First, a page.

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Ron Maynard’s sweet success


NATANGA SMITH, [email protected]

Ron Maynard’s sweet success

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PASTRY IS HIS PASSION and his passion is all about pastry.

Meet executive sous chef at Sea Breeze Hotel, 34-year-old Ron Maynard. Ron took time out his three-days-a week training for the Barbados culinary team that is participating in the Taste Of The Caribbean in Miami in June to sit down with EASY magazine.

Ron has an associate degree in pastry making from the Hospitality Institute at PomMarine.

This is his second time with the team and his third time trying out.

“I made the team in 2012 as a back up for the pastry chef. This year I am still doing pastry.”

Ron said he picked pastry as it is a more challenging aspect of cooking.

“Everything you do in pastry has to be precise and exact. You can’t make any mistakes in pastry. Too much or too little flour or too much or too little essence means starting over a confectionery.”

Ron, a past student of Ellerslie Secondary, was put into food and nutrition because “I gave too much trouble in metalwork class,” he said, chuckling at the memory.

But what that did was just fuel the love he had for food.

ron-maynard-050116“That first term I placed second in that class. The second term I placed first so I said “This was something I could work with. My mum used to cook for weddings so I watched her, and my dad taught me a couple of tricks of the trade. He was good at making cornbread and stuff.”

Ron said the cooking “continued me . . . I fell deep in love with all the different things I could do with different ingredients. I loved to experiment, which I still do.”

Ron’s first job out of PomMarine was at Sandy Bay Hotel as a pastry chef for three years. He also did stints at the Beach House restaurant and Treasure Beach. From there he went to Sea Breeze, where he has been for the past eight years.

“I have had my mishaps through the years. Cut my fingers, burnt a couple of stuff, but the good thing about pastry is that you can turn a mishap into something creative and tasty. One time I burnt a caramel and I added in some orange juice and it turned out to be a nice tamarind flavour, so that went well after all,” he said.

As a pastry chef Ron’s favourite item to work with is chocolate.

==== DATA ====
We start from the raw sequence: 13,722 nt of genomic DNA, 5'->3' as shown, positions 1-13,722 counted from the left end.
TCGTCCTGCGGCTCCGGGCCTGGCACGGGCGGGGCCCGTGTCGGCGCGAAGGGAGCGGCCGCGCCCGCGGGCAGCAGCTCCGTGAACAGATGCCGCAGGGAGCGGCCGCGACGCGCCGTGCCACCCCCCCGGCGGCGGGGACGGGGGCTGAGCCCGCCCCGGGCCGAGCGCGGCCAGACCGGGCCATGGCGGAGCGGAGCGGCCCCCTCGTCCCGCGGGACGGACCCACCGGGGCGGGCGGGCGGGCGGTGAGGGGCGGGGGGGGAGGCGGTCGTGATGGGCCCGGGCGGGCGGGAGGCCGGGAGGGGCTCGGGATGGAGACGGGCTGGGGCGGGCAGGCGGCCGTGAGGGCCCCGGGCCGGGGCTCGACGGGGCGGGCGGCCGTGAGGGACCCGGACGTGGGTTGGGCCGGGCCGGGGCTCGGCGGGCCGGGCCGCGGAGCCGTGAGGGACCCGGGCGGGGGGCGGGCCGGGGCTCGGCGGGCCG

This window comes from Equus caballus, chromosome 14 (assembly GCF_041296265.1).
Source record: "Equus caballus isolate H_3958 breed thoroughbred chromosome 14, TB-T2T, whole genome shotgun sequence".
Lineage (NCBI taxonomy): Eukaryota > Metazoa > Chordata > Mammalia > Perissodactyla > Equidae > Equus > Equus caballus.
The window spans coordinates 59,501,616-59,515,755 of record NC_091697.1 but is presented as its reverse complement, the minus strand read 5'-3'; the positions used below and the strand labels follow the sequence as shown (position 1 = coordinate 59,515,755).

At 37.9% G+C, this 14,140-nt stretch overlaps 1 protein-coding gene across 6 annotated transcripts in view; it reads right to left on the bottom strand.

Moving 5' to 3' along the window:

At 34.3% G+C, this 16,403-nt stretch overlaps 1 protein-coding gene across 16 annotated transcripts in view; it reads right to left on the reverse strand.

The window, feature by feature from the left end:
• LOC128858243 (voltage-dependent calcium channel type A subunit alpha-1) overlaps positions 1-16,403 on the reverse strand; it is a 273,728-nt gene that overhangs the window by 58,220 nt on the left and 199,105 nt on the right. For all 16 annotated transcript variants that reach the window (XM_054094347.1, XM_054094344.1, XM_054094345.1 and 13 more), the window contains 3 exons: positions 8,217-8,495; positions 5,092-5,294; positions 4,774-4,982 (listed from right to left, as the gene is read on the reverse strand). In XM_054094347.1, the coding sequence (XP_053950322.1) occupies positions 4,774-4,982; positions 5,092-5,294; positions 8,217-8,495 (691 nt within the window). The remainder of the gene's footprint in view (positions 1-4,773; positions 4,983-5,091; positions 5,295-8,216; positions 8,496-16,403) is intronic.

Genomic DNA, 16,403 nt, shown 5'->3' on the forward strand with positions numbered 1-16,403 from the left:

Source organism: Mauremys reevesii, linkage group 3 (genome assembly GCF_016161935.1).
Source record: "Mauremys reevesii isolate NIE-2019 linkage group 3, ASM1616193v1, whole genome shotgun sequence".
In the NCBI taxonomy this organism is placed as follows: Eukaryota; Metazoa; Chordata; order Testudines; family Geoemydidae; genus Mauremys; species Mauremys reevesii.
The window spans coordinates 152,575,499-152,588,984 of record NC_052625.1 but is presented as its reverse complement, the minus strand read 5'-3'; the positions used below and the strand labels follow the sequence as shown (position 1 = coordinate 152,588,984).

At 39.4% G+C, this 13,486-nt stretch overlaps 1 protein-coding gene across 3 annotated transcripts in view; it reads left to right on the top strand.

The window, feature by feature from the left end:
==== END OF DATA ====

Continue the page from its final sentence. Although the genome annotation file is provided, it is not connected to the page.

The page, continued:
“I love to work with local ingredients – ginger, cinnamon, nutmeg. I like the Caribbean flavours. But when I am doing a menu one thing it has to have in is chocolate. It is awesome,” he said, adding giggles when asked why.

“I like to spice it up and be creative, so not vanilla as that is boring,” he said sternly.

As executive sous chef Ron says, he couldn’t do it without the team he has at Sea Breeze.

“I let them have a huge input. I need all the help I can get. When they do good I look good. I have some excellent members of staff.”

He is solely in charge of the three restaurants at the hotel. There is a group executive chef, Michael Harrison, that Ron answers to.

Under Ron there are 40 staff members and he holds meetings and, does budgets, payroll, the menus, staff training and more.

Ron needs the extra help as when his shift at Sea Breeze ends, he starts another one. Plus, he has to train.

Ron is the chief cook and bottle-washer of his home-based pastry business, Hilltop Cakes & Pastries, for the past 11 years.

“When I leave Sea Breeze I go home and start doing my orders. I do wedding cakes, birthdays, desserts for functions and for events.

“I work between the hours of 11 p.m. and 6:30 a.m. Sleep is a myth”, he said to my asking when he rests his head.

“My shift starts at 8 a.m. at Sea Breeze and depending on what is going on I can leave as late as 9:30, 10 p.m.”

He says what he has is a passion for his craft.

“I go home every night to my kitchen and start baking. It is a passion. When you have that passion it is easy. It is a habit also; since I have been doing it for a while it has become second nature.”

Ron says in his eight years at Sea Breeze he has never taken a sick day.

He came to Sea Breeze as a pastry chef. When the then executive chef left, Ron acted for a couple of years. Management was so impressed that he was promoted to executive sous chef. Ron unashamedly admitted that he is also a cook.

“People tell me I am a great cuisine cook. Some even say I am better at cooking than pastry,” he said, giving me another of his booming laughs.

He said he can’t decide which, in his estimation, he is better at.

But for now Ron will continue to indulge people’s sweet tooth with his classic and non-traditional pastries such as the dish he used to compete with to make the culinary team: Chocolate, nut and coconut bar, curry plantain and white chocolate mousse, green split pea and tea time biscuit crisp, ginger infused honey comb, orange flavoured cream, salted mango fluid gel and chocolate pyramid.

Each chef had two and a half hours to make their signature dish. Ron finished with 30 seconds to spare.

With five weeks to go, the team is fine-tuning, seeing what works with what and trying to get everything balanced.

“When I return from Miami I want to come back with Pastry Chef Of The Year. You have to win gold and I am going for gold.”

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